I spent my days this week reading, writing, and thinking about solution methods for structured eigenvalue problems. I spent my evenings reading about political and legal matters, particularly those relating to copyright. I finished reading Lessig's The Future of Ideas, which is an extended essay on and recent history of copyrights, intellectual property, and the tension between open use of resources and governmental or commercial control. I've also been reading about the SCO vs. Linux circus (see summaries at Computerworld or ZDNet). Briefly, SCO claims the copyright to code released by IBM into recent versions of the Linux kernel. They've initiated law suits against IBM and RedHat, and are making threatening noises toward Linux users in general. Whether or not they legally hold rights to pieces of the code -- and the history of Unix and its relatives is sufficiently tortuous that I'm unsure -- SCO's general strategy seems indefensible. But I'm not a lawyer, and I suppose SCO's antics are no sillier than the dynamics of the California recall election.
I strive to write directly and clearly when I describe my work. Writing well is difficult, but it's ultimately rewarding: not only do I gain insight by writing and rewriting my abstracts, talks, and papers, but I have the opportunity to influence someone else. I want the ideas and codes I develop to be understood and used. That's a powerful motivating force for many: scientists and engineers, programmers and philosophers, and doubtless many writers and artists. I read about strategies in which businessmen and lawyers try to exploit or defend exclusive use of intellectual property which they do not understand or want to understand, and which the developers would probably prefer to share, and I feel frustrated.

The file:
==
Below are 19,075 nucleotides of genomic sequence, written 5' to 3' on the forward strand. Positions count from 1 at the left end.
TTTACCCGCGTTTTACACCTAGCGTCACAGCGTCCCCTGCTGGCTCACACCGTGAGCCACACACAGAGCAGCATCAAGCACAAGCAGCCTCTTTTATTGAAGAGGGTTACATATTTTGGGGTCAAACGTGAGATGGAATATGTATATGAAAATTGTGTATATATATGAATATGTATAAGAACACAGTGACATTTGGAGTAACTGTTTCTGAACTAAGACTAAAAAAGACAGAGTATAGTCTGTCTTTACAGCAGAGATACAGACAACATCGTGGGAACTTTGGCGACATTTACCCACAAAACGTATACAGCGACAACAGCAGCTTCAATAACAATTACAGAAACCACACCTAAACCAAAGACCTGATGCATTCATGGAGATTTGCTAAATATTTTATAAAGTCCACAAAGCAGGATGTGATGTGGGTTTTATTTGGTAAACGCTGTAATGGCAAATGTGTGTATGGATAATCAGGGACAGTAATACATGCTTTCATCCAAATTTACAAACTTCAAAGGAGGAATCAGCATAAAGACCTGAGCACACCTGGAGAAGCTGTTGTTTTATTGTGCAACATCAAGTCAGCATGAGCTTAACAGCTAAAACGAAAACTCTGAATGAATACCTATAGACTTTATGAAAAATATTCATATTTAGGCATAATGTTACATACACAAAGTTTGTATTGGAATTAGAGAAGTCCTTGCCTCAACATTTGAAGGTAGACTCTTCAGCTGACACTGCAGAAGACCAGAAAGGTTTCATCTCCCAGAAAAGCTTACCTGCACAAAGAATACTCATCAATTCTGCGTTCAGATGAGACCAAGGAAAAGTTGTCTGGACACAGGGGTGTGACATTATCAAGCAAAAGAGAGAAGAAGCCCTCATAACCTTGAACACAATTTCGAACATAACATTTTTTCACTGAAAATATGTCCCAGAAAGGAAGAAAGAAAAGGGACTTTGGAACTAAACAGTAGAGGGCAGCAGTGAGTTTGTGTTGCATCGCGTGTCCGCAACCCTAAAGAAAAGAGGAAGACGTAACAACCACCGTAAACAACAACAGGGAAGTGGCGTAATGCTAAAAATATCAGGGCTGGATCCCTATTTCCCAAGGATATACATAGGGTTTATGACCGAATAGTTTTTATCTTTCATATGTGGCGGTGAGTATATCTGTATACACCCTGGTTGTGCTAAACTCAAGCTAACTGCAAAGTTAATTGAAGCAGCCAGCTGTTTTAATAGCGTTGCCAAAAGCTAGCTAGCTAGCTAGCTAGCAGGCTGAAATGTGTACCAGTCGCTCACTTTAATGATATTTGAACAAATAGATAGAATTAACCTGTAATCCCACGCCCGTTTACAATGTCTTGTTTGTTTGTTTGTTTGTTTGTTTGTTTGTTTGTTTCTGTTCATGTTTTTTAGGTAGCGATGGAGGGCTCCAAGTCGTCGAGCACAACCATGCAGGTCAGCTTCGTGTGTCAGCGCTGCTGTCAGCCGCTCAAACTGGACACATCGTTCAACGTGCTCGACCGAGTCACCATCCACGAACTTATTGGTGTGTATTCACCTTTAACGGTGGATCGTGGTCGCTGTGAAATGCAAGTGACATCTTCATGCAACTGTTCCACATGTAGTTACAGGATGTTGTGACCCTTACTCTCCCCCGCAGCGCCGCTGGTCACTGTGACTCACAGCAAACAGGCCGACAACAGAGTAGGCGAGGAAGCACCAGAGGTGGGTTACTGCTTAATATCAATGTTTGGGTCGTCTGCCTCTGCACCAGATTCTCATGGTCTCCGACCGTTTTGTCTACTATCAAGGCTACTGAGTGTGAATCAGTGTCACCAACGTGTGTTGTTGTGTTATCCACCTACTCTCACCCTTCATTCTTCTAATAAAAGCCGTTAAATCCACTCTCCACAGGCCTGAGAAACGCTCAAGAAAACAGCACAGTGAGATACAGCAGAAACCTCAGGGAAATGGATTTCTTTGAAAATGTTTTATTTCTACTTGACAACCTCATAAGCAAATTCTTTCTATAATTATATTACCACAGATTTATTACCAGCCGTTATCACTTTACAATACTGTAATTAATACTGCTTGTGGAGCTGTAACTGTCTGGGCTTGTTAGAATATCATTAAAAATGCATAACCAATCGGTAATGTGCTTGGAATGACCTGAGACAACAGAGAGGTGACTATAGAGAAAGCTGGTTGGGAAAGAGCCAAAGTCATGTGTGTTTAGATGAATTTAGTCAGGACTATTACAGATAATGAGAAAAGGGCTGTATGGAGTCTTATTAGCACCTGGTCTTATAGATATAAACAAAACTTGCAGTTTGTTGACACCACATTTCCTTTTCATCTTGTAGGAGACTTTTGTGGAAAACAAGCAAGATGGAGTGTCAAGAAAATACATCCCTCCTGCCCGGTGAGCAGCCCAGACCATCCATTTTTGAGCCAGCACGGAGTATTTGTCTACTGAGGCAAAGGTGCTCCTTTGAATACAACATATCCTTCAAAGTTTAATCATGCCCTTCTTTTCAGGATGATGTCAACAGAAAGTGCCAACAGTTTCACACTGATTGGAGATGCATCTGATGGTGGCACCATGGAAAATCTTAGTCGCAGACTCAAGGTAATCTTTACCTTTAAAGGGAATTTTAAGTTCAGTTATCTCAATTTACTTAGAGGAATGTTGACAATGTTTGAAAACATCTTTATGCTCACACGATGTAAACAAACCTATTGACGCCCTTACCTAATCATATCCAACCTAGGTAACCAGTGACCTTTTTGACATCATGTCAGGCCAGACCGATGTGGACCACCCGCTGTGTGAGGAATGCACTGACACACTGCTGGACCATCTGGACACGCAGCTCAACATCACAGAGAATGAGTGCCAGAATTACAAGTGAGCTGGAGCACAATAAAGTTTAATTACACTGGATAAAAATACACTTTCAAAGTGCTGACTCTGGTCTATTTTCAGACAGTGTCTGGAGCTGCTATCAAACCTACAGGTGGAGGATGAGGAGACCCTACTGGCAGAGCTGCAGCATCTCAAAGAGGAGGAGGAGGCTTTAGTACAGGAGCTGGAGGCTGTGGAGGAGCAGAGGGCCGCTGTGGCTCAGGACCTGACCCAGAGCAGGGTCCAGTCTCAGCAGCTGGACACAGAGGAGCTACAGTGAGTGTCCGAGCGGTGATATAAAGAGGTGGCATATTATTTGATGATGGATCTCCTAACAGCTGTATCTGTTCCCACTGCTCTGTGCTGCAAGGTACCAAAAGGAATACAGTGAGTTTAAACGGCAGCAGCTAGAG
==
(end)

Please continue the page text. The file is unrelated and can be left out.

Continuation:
And after I spend some time feeling frustrated, I eat and sleep and wake to write some more.